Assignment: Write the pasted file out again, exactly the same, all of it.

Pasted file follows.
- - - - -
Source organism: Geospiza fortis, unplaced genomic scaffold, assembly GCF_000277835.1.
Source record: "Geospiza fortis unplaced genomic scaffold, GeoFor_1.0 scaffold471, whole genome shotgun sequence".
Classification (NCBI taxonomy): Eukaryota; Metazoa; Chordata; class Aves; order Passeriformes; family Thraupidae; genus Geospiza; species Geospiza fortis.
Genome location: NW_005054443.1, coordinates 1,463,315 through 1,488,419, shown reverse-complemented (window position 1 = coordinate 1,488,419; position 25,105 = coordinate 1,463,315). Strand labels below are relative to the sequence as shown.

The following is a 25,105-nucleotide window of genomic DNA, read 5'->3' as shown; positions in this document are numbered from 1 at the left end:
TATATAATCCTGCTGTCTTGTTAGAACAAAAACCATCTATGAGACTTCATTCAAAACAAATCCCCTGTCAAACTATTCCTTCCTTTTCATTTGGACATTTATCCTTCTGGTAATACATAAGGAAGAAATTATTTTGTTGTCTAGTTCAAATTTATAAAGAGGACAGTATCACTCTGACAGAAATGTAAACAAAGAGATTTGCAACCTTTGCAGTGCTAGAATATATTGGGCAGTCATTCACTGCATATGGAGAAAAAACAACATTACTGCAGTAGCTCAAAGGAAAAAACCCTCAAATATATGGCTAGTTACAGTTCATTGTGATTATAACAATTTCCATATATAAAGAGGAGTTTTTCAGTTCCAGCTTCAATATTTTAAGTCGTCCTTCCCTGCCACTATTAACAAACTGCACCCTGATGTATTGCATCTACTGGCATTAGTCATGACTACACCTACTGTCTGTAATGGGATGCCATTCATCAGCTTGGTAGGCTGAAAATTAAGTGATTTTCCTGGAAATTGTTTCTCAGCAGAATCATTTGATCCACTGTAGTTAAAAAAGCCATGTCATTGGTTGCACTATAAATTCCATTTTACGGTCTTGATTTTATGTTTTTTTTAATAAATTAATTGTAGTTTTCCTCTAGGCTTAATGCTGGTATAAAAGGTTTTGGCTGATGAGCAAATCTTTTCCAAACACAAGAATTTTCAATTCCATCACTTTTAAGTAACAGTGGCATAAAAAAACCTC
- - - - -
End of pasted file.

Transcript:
Source organism: Geospiza fortis, unplaced genomic scaffold, assembly GCF_000277835.1.
Source record: "Geospiza fortis unplaced genomic scaffold, GeoFor_1.0 scaffold471, whole genome shotgun sequence".
Classification (NCBI taxonomy): Eukaryota; Metazoa; Chordata; class Aves; order Passeriformes; family Thraupidae; genus Geospiza; species Geospiza fortis.
Genome location: NW_005054443.1, coordinates 1,463,315 through 1,488,419, shown reverse-complemented (window position 1 = coordinate 1,488,419; position 25,105 = coordinate 1,463,315). Strand labels below are relative to the sequence as shown.

The following is a 25,105-nucleotide window of genomic DNA, read 5'->3' as shown; positions in this document are numbered from 1 at the left end:
TATATAATCCTGCTGTCTTGTTAGAACAAAAACCATCTATGAGACTTCATTCAAAACAAATCCCCTGTCAAACTATTCCTTCCTTTTCATTTGGACATTTATCCTTCTGGTAATACATAAGGAAGAAATTATTTTGTTGTCTAGTTCAAATTTATAAAGAGGACAGTATCACTCTGACAGAAATGTAAACAAAGAGATTTGCAACCTTTGCAGTGCTAGAATATATTGGGCAGTCATTCACTGCATATGGAGAAAAAACAACATTACTGCAGTAGCTCAAAGGAAAAAACCCTCAAATATATGGCTAGTTACAGTTCATTGTGATTATAACAATTTCCATATATAAAGAGGAGTTTTTCAGTTCCAGCTTCAATATTTTAAGTCGTCCTTCCCTGCCACTATTAACAAACTGCACCCTGATGTATTGCATCTACTGGCATTAGTCATGACTACACCTACTGTCTGTAATGGGATGCCATTCATCAGCTTGGTAGGCTGAAAATTAAGTGATTTTCCTGGAAATTGTTTCTCAGCAGAATCATTTGATCCACTGTAGTTAAAAAAGCCATGTCATTGGTTGCACTATAAATTCCATTTTACGGTCTTGATTTTATGTTTTTTTTAATAAATTAATTGTAGTTTTCCTCTAGGCTTAATGCTGGTATAAAAGGTTTTGGCTGATGAGCAAATCTTTTCCAAACACAAGAATTTTCAATTCCATCACTTTTAAGTAACAGTGGCATAAAAAAACCTC